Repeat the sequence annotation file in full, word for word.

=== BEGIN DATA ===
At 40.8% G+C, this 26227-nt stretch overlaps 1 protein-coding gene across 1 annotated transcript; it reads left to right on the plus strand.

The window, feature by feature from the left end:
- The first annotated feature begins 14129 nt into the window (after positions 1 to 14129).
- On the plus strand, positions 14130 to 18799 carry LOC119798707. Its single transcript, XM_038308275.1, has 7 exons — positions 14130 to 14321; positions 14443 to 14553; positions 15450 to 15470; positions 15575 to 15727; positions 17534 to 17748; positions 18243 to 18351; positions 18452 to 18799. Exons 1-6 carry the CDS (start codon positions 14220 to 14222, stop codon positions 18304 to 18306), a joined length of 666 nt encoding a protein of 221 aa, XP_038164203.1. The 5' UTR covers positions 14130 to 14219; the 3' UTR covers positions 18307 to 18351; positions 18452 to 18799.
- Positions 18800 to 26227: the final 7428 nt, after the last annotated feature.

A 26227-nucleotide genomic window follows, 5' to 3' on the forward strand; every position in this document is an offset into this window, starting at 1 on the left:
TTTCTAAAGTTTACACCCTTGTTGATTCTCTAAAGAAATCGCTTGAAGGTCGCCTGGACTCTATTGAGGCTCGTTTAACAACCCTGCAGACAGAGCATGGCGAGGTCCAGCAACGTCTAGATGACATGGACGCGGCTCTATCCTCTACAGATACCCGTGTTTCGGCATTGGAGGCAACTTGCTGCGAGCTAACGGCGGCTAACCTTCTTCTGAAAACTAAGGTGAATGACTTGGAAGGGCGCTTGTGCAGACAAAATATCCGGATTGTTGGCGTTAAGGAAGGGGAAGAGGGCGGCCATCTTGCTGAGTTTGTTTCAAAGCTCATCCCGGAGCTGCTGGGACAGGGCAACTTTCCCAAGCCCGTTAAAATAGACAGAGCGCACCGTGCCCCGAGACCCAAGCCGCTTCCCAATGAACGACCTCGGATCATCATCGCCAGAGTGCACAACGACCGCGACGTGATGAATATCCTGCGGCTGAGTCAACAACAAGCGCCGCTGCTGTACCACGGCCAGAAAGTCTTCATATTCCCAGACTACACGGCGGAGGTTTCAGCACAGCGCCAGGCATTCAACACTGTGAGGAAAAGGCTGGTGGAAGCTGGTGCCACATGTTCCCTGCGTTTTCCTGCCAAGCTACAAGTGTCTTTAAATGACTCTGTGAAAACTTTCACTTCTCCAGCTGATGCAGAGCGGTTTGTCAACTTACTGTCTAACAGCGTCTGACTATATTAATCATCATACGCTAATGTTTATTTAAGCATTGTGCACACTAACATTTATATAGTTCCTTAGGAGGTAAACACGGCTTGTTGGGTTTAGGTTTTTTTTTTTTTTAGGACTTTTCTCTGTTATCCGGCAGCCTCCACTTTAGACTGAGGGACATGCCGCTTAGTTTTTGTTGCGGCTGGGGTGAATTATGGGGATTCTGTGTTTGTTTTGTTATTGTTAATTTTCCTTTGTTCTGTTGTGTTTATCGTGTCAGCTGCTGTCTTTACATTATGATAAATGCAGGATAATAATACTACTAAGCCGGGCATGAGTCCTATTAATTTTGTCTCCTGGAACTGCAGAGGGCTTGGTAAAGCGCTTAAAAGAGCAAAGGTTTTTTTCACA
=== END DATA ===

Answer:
At 40.8% G+C, this 26227-nt stretch overlaps 1 protein-coding gene across 1 annotated transcript; it reads left to right on the plus strand.

The window, feature by feature from the left end:
- The first annotated feature begins 14129 nt into the window (after positions 1 to 14129).
- On the plus strand, positions 14130 to 18799 carry LOC119798707. Its single transcript, XM_038308275.1, has 7 exons — positions 14130 to 14321; positions 14443 to 14553; positions 15450 to 15470; positions 15575 to 15727; positions 17534 to 17748; positions 18243 to 18351; positions 18452 to 18799. Exons 1-6 carry the CDS (start codon positions 14220 to 14222, stop codon positions 18304 to 18306), a joined length of 666 nt encoding a protein of 221 aa, XP_038164203.1. The 5' UTR covers positions 14130 to 14219; the 3' UTR covers positions 18307 to 18351; positions 18452 to 18799.
- Positions 18800 to 26227: the final 7428 nt, after the last annotated feature.

A 26227-nucleotide genomic window follows, 5' to 3' on the forward strand; every position in this document is an offset into this window, starting at 1 on the left:
TTTCTAAAGTTTACACCCTTGTTGATTCTCTAAAGAAATCGCTTGAAGGTCGCCTGGACTCTATTGAGGCTCGTTTAACAACCCTGCAGACAGAGCATGGCGAGGTCCAGCAACGTCTAGATGACATGGACGCGGCTCTATCCTCTACAGATACCCGTGTTTCGGCATTGGAGGCAACTTGCTGCGAGCTAACGGCGGCTAACCTTCTTCTGAAAACTAAGGTGAATGACTTGGAAGGGCGCTTGTGCAGACAAAATATCCGGATTGTTGGCGTTAAGGAAGGGGAAGAGGGCGGCCATCTTGCTGAGTTTGTTTCAAAGCTCATCCCGGAGCTGCTGGGACAGGGCAACTTTCCCAAGCCCGTTAAAATAGACAGAGCGCACCGTGCCCCGAGACCCAAGCCGCTTCCCAATGAACGACCTCGGATCATCATCGCCAGAGTGCACAACGACCGCGACGTGATGAATATCCTGCGGCTGAGTCAACAACAAGCGCCGCTGCTGTACCACGGCCAGAAAGTCTTCATATTCCCAGACTACACGGCGGAGGTTTCAGCACAGCGCCAGGCATTCAACACTGTGAGGAAAAGGCTGGTGGAAGCTGGTGCCACATGTTCCCTGCGTTTTCCTGCCAAGCTACAAGTGTCTTTAAATGACTCTGTGAAAACTTTCACTTCTCCAGCTGATGCAGAGCGGTTTGTCAACTTACTGTCTAACAGCGTCTGACTATATTAATCATCATACGCTAATGTTTATTTAAGCATTGTGCACACTAACATTTATATAGTTCCTTAGGAGGTAAACACGGCTTGTTGGGTTTAGGTTTTTTTTTTTTTTAGGACTTTTCTCTGTTATCCGGCAGCCTCCACTTTAGACTGAGGGACATGCCGCTTAGTTTTTGTTGCGGCTGGGGTGAATTATGGGGATTCTGTGTTTGTTTTGTTATTGTTAATTTTCCTTTGTTCTGTTGTGTTTATCGTGTCAGCTGCTGTCTTTACATTATGATAAATGCAGGATAATAATACTACTAAGCCGGGCATGAGTCCTATTAATTTTGTCTCCTGGAACTGCAGAGGGCTTGGTAAAGCGCTTAAAAGAGCAAAGGTTTTTTTCACA